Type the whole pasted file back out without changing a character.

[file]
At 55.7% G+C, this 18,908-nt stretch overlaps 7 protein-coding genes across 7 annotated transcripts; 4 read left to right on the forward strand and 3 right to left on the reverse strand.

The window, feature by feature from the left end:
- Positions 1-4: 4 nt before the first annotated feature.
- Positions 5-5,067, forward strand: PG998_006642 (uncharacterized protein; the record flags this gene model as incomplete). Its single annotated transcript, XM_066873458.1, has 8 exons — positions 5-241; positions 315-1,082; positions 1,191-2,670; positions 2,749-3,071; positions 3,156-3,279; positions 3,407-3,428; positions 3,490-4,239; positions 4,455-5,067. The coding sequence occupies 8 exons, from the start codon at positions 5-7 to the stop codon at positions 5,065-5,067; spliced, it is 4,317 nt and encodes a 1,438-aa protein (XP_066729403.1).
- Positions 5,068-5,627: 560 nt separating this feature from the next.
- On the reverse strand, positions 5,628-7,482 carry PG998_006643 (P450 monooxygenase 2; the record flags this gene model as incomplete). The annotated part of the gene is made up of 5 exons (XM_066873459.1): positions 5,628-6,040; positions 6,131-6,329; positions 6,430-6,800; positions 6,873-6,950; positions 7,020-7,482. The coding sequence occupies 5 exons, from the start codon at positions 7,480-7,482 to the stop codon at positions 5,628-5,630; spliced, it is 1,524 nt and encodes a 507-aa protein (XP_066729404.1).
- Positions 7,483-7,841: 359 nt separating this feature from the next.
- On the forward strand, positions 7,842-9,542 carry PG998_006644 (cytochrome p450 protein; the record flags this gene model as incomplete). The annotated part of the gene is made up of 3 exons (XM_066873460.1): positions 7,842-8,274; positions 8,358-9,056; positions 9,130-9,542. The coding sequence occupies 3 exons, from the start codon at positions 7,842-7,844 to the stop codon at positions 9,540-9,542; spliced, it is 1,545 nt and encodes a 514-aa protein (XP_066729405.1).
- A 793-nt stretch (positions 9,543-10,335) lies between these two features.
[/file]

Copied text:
At 55.7% G+C, this 18,908-nt stretch overlaps 7 protein-coding genes across 7 annotated transcripts; 4 read left to right on the forward strand and 3 right to left on the reverse strand.

The window, feature by feature from the left end:
- Positions 1-4: 4 nt before the first annotated feature.
- Positions 5-5,067, forward strand: PG998_006642 (uncharacterized protein; the record flags this gene model as incomplete). Its single annotated transcript, XM_066873458.1, has 8 exons — positions 5-241; positions 315-1,082; positions 1,191-2,670; positions 2,749-3,071; positions 3,156-3,279; positions 3,407-3,428; positions 3,490-4,239; positions 4,455-5,067. The coding sequence occupies 8 exons, from the start codon at positions 5-7 to the stop codon at positions 5,065-5,067; spliced, it is 4,317 nt and encodes a 1,438-aa protein (XP_066729403.1).
- Positions 5,068-5,627: 560 nt separating this feature from the next.
- On the reverse strand, positions 5,628-7,482 carry PG998_006643 (P450 monooxygenase 2; the record flags this gene model as incomplete). The annotated part of the gene is made up of 5 exons (XM_066873459.1): positions 5,628-6,040; positions 6,131-6,329; positions 6,430-6,800; positions 6,873-6,950; positions 7,020-7,482. The coding sequence occupies 5 exons, from the start codon at positions 7,480-7,482 to the stop codon at positions 5,628-5,630; spliced, it is 1,524 nt and encodes a 507-aa protein (XP_066729404.1).
- Positions 7,483-7,841: 359 nt separating this feature from the next.
- On the forward strand, positions 7,842-9,542 carry PG998_006644 (cytochrome p450 protein; the record flags this gene model as incomplete). The annotated part of the gene is made up of 3 exons (XM_066873460.1): positions 7,842-8,274; positions 8,358-9,056; positions 9,130-9,542. The coding sequence occupies 3 exons, from the start codon at positions 7,842-7,844 to the stop codon at positions 9,540-9,542; spliced, it is 1,545 nt and encodes a 514-aa protein (XP_066729405.1).
- A 793-nt stretch (positions 9,543-10,335) lies between these two features.